Network sharing is being touted as a way of enabling innovation and profitability for 5G services, particularly in the Asia Pacific region.
During the opening session of MWC Shanghai, the rotating chairman of Huawei, Ken Hu, outlined the lessons we have learnt from a year of lockdown, saying that while small businesses suffered, data traffic grew exponentially – up 70% in some places. He also said that it had evened out. Whereas before, there used to be peak times and quiet times, this is no longer true, nor are the differences between indoor and outdoor usage.
This means that the situation is getting more challenging for network operators, who find it harder to justify the huge, continuing investment in 5G and network sharing may be one solution.
While Ken Hu described the challenge ahead, Malaysia was announcing a solution to the network sharing problem. The Prime Minister announced that the Malaysian Government would create a vehicle that would build the 5G infrastructure, and all licensed network providers would be allowed access to it. The investment is approximately MYR15 billion ($3.7 billion) over 10 years and would, he said, create 105,000 jobs (other sources say many more).
Whilst network sharing may not work in all cases, it does sound like a solution that will reduce the risk to individual companies and allow them to concentrate on creating 5G based solutions that solve real-world problems and build profitability through other services such as gaming.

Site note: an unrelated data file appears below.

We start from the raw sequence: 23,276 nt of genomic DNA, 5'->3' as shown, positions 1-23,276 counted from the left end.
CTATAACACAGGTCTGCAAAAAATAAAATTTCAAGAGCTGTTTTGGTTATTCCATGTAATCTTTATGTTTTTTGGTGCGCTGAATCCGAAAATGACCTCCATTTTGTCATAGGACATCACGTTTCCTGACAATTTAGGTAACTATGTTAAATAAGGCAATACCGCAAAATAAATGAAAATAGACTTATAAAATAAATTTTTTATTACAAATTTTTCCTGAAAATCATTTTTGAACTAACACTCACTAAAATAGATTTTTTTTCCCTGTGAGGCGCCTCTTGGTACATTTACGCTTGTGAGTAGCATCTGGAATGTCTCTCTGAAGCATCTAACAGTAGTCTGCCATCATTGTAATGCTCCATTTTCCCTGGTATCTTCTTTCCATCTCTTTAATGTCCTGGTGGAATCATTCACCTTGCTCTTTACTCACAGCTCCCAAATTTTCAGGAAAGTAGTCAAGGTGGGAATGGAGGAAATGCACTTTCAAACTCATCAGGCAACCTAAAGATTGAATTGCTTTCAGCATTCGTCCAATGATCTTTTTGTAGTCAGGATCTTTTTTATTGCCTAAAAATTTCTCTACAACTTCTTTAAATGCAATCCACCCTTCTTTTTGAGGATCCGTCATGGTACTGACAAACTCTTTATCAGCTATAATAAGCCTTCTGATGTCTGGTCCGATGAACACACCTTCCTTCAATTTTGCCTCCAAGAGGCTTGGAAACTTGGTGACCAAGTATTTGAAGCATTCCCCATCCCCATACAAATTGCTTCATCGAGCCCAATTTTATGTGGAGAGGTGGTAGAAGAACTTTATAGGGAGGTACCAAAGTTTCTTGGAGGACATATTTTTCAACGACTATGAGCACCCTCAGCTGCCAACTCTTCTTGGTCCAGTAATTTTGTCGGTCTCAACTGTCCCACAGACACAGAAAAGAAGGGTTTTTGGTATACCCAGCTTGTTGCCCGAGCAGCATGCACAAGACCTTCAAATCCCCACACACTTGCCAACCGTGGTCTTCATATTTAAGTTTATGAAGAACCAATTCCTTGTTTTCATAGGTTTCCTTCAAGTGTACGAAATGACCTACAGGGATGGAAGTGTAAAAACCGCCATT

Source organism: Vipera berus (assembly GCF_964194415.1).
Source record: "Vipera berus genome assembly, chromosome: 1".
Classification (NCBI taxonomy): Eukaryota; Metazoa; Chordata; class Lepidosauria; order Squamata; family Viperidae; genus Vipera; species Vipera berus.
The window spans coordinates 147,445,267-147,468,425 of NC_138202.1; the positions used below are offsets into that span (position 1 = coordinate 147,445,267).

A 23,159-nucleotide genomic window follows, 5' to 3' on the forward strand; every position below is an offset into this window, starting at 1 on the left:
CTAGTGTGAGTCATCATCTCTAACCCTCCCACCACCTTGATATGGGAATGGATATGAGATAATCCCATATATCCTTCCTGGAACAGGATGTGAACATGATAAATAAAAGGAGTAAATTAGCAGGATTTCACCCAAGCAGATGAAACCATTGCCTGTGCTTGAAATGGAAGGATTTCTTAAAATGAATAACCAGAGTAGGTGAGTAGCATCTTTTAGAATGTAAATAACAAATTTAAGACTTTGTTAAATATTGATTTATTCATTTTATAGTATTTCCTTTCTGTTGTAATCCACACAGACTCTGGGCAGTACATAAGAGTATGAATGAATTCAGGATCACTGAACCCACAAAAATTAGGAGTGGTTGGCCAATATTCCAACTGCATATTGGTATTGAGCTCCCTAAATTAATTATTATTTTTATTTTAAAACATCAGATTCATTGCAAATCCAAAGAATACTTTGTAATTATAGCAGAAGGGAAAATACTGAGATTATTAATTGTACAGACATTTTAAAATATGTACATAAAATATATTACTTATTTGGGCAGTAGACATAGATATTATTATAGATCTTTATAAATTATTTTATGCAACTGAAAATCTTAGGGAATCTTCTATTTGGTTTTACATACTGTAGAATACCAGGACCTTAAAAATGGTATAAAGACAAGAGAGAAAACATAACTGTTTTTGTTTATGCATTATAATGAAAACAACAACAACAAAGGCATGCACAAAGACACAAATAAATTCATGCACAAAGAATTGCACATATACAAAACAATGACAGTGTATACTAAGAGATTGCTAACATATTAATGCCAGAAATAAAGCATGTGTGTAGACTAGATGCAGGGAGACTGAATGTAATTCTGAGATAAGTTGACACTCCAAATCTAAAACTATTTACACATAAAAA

Also, at the MWC Shanghai event, ZTE President XU Ziyang set out the problems still facing 5G, which, he said, was still in an introductory stage. He noted that there is much to be done in efficiency, power consumption and security.
Network operators sharing assets is nothing new, and there has been some success in sharing towers, for example, but there is room for much more if we will be able to look back on 5G as something that made a real difference to the world.
Network sharing and a more holistic approach to 5G ecosystems will reduce the cost and the risk. And that makes the potential for 5G to be a real game-changer more real – at a time when humanity is relying on technology more and more.